Time Out: July 15, 2009
The worldwide obsession with the passing of Michael Jackson devoured many of us during the past two weeks. No matter where you turned, the glare of the media lights were focused on everything Jackson. Speculation about how Jackson died and endless commentary concerning issues that marred his life made watching television or reading a newspaper almost painful.
Yet, through it all, I found myself becoming more and more interested in the comments of performers from the entertainment world who had worked with Jackson. No matter what one thought of The King of Pop’s personal life, it would be hard not to recognize the enormous reservoir of performance talent that was Jackson. I wondered what lessons young people honing their skills in any performance field could learn from the gloved one?
When they remembered Jackson, entertainer after entertainer marveled at his unending capacity for practice. In fact, Jackson completed a 10-hour rehearsal the day before he died for the 50-show tour he was soon to begin. Jackson meticulously scripted his routines and rehearsed them for countless hours, so hard and so long that his dance moves were no longer even a part of his conscious thought.
When asked in an interview what he thought when he was dancing, Jackson scoffed. “The last thing I would do would be to think about the dance moves,” he responded. Jackson went on to explain that he needed to work his dance moves so much that they became an extension of his body. Intense practice allowed the King of Pop to actually become the flute or the brass instrument or the piano as he moved. The dancing sensation then intuitively selected steps and maneuvers that matched the music’s rhythms and moods.
Jackson’s comments did a moonwalk through my brain as I studied basketball tapes this week. Specifically, I was viewing tapes addressing ball handling and shooting skills and drills. In the tapes, two different hoop teachers, Chris Collins, the son of former NBA player and coach Doug Collins, former star point guard of Duke University and current assistant coach on Mike Kryzewski’s Duke staff, and Ganon Baker, one of the world’s more prominent basketball teachers and trainers, both emphasized the need to practice until the ball became an extension of your hand. Once that happens these master instructors claim the act of dribbling, making fakes, driving and executing moves become muscle-memory reflex, when muscles automatically produce movement that follow a pattern that has been developed through intense repetition over long periods of time. Muscle memory reflex is what we use when after many years of practice we drive a car.
Ganon, in fact, emphasizes that activity by itself does not equal success. Success is dependent on correct practice, permanent practice. To improve their shooting, Ganon implores players to take repeated game shots from game spots at game speeds.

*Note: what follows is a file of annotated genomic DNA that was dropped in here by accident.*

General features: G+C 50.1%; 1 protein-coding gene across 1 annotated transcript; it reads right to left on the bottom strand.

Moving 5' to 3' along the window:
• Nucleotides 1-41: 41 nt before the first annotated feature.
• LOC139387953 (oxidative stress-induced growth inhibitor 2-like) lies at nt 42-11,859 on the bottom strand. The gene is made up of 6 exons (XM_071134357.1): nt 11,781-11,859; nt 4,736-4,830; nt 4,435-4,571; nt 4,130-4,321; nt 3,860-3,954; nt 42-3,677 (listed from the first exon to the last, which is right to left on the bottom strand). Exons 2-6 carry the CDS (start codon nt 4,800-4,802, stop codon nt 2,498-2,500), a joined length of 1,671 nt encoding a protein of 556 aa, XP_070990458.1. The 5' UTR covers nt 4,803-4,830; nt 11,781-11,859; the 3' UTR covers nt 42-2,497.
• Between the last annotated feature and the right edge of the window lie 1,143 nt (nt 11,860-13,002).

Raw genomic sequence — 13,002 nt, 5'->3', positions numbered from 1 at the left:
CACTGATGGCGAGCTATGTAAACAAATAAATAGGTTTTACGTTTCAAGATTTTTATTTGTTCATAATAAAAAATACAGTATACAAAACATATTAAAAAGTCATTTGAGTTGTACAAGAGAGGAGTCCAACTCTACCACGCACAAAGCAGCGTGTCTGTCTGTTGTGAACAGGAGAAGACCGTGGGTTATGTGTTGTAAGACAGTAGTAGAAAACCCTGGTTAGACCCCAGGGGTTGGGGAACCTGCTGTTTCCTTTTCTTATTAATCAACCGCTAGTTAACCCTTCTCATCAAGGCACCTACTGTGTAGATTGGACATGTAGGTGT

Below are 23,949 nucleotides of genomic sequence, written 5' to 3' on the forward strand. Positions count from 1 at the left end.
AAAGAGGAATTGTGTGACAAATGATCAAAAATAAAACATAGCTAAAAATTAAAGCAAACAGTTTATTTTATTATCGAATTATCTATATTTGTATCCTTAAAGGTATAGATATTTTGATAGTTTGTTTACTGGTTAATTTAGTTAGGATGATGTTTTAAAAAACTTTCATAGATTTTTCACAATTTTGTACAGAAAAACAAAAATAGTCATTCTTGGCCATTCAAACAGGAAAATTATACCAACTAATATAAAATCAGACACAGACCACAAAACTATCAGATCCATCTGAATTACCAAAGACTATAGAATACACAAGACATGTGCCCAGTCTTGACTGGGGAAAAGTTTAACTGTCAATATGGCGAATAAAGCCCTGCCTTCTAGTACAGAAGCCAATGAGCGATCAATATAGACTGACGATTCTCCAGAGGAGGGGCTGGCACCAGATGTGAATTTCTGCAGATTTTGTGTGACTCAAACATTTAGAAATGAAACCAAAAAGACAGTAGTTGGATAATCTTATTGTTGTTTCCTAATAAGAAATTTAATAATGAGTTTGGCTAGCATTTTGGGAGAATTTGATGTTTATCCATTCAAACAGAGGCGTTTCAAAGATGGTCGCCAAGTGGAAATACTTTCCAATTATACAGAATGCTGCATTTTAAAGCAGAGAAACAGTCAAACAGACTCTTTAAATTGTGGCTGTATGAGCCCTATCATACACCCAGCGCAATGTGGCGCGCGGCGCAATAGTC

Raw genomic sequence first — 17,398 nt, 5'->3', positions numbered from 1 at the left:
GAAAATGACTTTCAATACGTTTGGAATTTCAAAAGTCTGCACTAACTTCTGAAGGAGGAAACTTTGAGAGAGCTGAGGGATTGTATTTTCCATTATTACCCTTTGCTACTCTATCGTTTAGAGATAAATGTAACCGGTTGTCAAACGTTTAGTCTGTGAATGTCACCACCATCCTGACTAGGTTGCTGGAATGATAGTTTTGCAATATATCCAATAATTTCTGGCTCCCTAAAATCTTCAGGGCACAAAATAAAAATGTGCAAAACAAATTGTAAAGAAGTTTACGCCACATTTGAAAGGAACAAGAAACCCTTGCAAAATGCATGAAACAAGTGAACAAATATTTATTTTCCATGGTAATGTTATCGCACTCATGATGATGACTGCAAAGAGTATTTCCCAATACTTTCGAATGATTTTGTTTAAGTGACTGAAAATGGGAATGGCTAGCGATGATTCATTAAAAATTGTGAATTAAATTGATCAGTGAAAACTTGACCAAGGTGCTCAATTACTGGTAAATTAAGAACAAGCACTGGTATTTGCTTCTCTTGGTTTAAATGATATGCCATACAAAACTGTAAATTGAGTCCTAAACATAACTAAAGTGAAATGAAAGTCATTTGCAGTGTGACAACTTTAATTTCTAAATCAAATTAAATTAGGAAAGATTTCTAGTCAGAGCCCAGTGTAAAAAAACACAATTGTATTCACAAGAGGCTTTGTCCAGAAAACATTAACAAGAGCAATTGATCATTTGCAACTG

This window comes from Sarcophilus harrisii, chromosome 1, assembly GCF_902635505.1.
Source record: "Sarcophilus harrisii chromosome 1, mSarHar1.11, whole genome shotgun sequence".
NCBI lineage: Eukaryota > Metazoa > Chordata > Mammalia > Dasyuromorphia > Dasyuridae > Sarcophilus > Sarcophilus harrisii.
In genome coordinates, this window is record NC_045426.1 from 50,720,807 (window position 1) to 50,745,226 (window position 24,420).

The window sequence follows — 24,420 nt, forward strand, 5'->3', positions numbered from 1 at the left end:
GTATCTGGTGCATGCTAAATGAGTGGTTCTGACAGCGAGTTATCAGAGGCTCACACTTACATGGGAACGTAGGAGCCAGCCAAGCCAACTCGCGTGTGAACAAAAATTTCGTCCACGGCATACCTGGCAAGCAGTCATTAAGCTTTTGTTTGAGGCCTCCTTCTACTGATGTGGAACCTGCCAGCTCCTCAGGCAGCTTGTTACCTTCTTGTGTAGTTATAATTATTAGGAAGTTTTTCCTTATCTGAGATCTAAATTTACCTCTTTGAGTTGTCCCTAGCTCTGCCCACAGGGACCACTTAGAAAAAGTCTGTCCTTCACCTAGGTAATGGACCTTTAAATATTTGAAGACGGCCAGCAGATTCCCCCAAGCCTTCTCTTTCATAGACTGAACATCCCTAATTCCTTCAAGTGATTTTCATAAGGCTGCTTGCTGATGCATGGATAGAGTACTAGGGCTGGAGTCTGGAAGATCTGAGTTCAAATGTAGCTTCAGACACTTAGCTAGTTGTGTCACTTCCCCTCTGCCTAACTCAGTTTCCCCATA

Interviewed on Larry King Live, Patti Austin, an actress who worked with Jackson in the movie The Wiz spoke of Michael’s insatiable curiosity and desire to learn. Austin shared the fact that Jackson carried a small notebook with him every day. He recorded ideas and observations about his work and the work of others. In every conversation, Jackson asked questions about his trade, jotting down the main ideas the other actors and actresses shared.
In his basketball teaching sessions, Ganon emphasizes the need to learn the nuances of defensive play. It is not enough for a basketball player to simply have great moves. The great performers on the hardwood have the poise to slow down with the ball and read the defense, then counter by using the right moves at the right time. Ganon advises that it’s not a wide repertoire of moves that makes the difference but a short list of well-honed moves and the ability to know how and when to use them as counters to strong defensive play.
Always taking inspiration
Jackson studied the masters of entertainment performance from every age. The idea of his famous glove is supposed to have evolved from his study of Liberace, his shoes and many of his dance moves from examining the work of Fred Astaire, his uniforms from Elvis, and on and on. A New York newspaper recently published pictures of a young Jackson dressed as Charley Chaplin. The posture and presence in the frames is proof of Jackson’s fascination of the entertainment masters at an early age. Jackson studied and mimicked the greatest in his field then applied his creative genius to stretch the boundaries they had forged.
It is no different in sports. In his teaching tape, Ganon shares a series of fakes basketball players can use to improve their play. One fake is called the Iverson fake, emulating the ball and foot fakes of NBA star Allen Iverson, another the Kobe fake, copying a foot fake of Kobe Bryant’s. Another tape is a mini documentary of sorts, portraying an annual summer pilgrimage once made by the greatest basketball players in the world. Each summer several of the tallest, broadest NBA stars would assemble at Pete Newell’s camp to learn basic fundamental and practice moves already performed by the NBA’s most imposing post playing legends. Newell, an aging basketball genius, would put the world’s best players through a weeklong session of grueling workouts and application of the moves the games’ previous masters made great.
Like him or loathe him, Michael Jackson was a giant in the entertainment field. His ascendancy to the top did not occur by accident. Instead, Jackson’s rise was the result of intense study and extended creative practice over decades of time. Jackson’s genius was about grit, determination, and hard work. Young people seeking to make their mark in any performance field have much to learn in looking at the work ethic of the King of Pop.